Internet shopping is now the preferred purchasing method for millions. Just ask Toys R Us, which has blamed its decision to shutter its operations largely on losses to remote sellers.
But the taxation of products bought online is still a mish-mash of state laws.
That could change in a few months depending on what the Supreme Court of the United States (SCOTUS) decides in a high-profile remote sales tax case.
The oral arguments in the case, South Dakota vs. Wayfair, are set for April 17, which just happens to be this year's federal tax return filing deadline. SCOTUS' decision is likely to be announced in late June.
Many states could be affected: As the Tax Foundation map above shows, 13 states still rely on the current physical presence rule set out in the Supreme Court's 1992 North Dakota vs. Quill decision.
The Quill ruling said only sellers actually located in a state, for example, with a subsidiary there, had to collect sales taxes on items purchased remotely. Back then, mail order was the primary remote sales option.
In recent years, as the internet grew and popularized online shopping, states have enacted their own and various nexus designation rules, as shown in the Tax Foundation map. In these states, Quill's physical presence standard is expanded.
Overall, writes Joseph Bishop-Henchman, executive vice president of the Washington, D.C.-based tax policy nonprofit in a Fiscal Fact examining the coming SCOTUS ruling and potential Congressional action, 31 of the 45 states with a sales tax have rewritten their state tax collection authority to sellers with no physical presence in the state.
That earns 31 this week's honor as the By the Numbers figure.
Undercutting the Commerce Clause: This variety of sales tax laws is problematic, for buyers, sellers and states.
"Some of these laws are well-crafted, but many are not and are imposing significant and disparate compliance burdens on out-of-state sellers," writes Bishop-Henchman. "To date, federal and state courts have upheld these laws, and there is strong likelihood that the U.S. Supreme Court will do so as well."
And this, adds Bishop-Henchman, has created precisely the scenario that the Commerce Clause sought to avoid: unlimited tax authority that burdens interstate commerce.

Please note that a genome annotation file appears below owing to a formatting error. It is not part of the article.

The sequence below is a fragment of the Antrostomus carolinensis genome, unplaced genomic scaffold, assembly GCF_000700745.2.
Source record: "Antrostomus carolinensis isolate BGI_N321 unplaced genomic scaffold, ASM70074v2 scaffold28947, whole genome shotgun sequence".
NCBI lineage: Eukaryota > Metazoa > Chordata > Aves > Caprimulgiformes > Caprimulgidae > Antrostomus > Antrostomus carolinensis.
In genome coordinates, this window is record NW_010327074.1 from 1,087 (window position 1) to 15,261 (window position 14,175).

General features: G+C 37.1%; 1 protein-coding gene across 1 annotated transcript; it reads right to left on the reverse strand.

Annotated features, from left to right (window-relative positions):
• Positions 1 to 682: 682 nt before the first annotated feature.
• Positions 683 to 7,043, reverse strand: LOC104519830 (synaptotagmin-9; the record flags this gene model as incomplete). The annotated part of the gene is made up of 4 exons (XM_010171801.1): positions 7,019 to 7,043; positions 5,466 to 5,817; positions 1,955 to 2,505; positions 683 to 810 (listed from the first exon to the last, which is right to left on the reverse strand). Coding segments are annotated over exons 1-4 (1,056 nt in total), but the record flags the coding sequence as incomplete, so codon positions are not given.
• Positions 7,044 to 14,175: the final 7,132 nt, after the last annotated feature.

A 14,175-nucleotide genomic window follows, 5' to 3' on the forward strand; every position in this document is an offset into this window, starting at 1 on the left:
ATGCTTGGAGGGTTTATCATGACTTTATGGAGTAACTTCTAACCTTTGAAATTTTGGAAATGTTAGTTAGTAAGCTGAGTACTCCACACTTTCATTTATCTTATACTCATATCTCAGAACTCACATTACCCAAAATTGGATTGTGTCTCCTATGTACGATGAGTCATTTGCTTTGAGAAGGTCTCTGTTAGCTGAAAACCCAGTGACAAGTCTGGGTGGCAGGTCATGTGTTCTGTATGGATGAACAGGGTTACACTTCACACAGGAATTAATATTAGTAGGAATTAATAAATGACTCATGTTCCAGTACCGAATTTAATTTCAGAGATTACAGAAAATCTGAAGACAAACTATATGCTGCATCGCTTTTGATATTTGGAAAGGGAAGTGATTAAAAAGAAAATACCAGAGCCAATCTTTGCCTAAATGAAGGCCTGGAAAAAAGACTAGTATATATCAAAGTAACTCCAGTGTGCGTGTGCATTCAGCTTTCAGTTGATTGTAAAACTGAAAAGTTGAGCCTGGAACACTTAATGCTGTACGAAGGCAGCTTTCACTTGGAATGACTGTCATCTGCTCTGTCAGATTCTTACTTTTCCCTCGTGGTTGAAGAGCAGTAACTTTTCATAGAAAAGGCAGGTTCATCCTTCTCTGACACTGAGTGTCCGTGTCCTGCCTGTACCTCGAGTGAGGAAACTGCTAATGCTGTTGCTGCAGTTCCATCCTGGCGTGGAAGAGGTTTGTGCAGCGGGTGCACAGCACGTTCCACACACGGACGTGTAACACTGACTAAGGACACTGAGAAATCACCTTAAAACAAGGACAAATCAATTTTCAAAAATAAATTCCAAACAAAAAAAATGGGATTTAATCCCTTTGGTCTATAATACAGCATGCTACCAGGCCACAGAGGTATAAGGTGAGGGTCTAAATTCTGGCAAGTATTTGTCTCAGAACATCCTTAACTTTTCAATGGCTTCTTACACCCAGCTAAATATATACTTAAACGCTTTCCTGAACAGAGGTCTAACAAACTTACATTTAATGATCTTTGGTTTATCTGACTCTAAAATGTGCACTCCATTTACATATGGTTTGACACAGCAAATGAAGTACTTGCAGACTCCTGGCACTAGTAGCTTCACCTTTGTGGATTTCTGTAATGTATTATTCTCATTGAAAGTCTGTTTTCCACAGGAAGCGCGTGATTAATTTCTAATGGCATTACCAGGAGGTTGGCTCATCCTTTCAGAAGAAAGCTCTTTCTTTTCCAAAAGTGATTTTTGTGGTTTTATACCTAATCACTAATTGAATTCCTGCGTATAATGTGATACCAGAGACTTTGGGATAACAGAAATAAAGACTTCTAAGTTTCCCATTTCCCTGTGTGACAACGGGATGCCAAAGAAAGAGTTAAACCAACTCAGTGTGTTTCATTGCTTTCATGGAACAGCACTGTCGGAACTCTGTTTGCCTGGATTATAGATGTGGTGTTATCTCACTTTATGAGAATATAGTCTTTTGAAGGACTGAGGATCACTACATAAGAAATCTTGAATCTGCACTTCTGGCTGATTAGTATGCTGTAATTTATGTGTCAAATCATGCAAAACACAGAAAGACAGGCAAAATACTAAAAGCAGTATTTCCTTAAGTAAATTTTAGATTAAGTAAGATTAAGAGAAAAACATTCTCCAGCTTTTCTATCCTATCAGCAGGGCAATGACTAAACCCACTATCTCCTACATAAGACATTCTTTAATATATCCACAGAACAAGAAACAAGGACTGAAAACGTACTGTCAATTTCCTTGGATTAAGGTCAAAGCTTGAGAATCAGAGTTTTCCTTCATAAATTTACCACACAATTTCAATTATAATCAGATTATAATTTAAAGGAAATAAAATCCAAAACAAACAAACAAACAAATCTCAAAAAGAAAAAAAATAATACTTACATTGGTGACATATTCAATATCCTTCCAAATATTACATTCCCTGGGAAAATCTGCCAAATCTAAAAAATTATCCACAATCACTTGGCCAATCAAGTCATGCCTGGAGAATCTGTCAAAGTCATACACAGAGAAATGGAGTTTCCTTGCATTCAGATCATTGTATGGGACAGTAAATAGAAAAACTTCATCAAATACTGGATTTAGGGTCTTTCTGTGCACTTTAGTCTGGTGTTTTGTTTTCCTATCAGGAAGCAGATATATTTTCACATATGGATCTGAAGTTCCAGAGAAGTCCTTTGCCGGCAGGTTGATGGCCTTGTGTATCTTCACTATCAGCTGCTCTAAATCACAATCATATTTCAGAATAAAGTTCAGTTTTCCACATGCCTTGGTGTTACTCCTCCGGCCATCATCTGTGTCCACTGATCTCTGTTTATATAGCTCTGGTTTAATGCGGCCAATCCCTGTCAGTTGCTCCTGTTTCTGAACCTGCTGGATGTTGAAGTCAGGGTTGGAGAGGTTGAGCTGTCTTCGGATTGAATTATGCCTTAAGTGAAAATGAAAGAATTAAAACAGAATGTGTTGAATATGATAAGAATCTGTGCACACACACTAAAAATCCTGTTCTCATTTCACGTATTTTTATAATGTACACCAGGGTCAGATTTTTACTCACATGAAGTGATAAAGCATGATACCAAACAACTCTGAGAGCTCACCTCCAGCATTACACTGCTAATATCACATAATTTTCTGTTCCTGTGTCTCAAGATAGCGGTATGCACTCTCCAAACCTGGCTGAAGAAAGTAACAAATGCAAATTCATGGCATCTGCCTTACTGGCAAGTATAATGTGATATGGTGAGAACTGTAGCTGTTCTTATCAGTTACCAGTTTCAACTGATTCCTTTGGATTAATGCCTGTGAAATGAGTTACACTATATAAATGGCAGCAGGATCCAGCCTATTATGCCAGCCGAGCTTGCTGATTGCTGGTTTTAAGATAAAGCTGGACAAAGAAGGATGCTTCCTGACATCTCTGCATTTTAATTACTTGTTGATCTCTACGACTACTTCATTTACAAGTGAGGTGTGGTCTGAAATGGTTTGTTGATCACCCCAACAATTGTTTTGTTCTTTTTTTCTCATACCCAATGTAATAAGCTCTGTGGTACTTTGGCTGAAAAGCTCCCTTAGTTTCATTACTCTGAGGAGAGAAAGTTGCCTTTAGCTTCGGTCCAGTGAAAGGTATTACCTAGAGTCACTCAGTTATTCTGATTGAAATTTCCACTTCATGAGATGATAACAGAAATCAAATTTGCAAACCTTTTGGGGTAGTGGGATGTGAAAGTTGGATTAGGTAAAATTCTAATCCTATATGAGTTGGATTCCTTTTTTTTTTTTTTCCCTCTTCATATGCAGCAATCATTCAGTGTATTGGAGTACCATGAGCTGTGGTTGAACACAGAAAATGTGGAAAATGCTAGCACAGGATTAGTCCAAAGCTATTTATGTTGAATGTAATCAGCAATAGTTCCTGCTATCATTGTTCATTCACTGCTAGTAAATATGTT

Congressional standard preferred: What really is needed is federal legislation that would, in the words of the Tax Foundation white paper, reestablish meaningful limits on state tax powers.
"Congress should act to rebuild limits on state tax power, and these limits should include a nexus standard that scales with the burden it imposes," writes Bishop-Henchman.
Specifically, the paper cites four pending Congressional interstate sales tax proposals:
- the Mobile Workforce bill, which would limit state income taxes only to those physically present in the state for at least 30 days (many now tax from day 1);
- the Business Activity Tax Simplification Act (BATSA), which would require a threshold of activity in the state before corporate or gross receipt tax is owed;
- the Digital Goods and Services Tax Fairness Act, which defines which one state (the address of the purchaser) gets to tax digital transactions that are everywhere and nowhere; and
- the Remote Transactions Parity Act (RTPA), which would authorize states to collect sales taxes on internet purchases made by their residents (and only their residents, physically present in the state), so long as the state adopts meaningful simplifications to their sales tax system.
These proposals seek to pare back state tax authority, according to the Tax Foundation, to ensure that state taxes not burden interstate commerce, that they not discriminate against interstate commerce relative to in-state commerce and that they not tax more than their share of interstate commerce.
Final decision by…: Given that the days of no-sales-tax on online shopping are effectively over, what do you think should happen?
Should we just let the Supreme Court justices decide? Of course, that decision could be so narrow as to not affect the rest of the sales-tax-collecting states.
Or do you think comprehensive federal action on interstate sales tax collection is necessary, regardless of the coming SCOTUS ruling?
While Congress has a spotty record on tax legislation, personally I'd prefer a federal law in this area.
My main reason for preferring federal action is that it would be easier, relatively speaking, to make future changes to a law than to go through the tedious legal system.
Let's be real. The Quill ruling on mail order sales made it clear that time and taxes march on. Changes to sales tax laws will be necessary as technology, shopping and interstate commerce continue to evolve.
You also might find these items of interest:
- Maps show crazy U.S. quilt of state sales tax nexus laws
- Coloradans hate the state's new 'tattletale' sales tax law
- Amazon collecting sales tax in all states where they are levied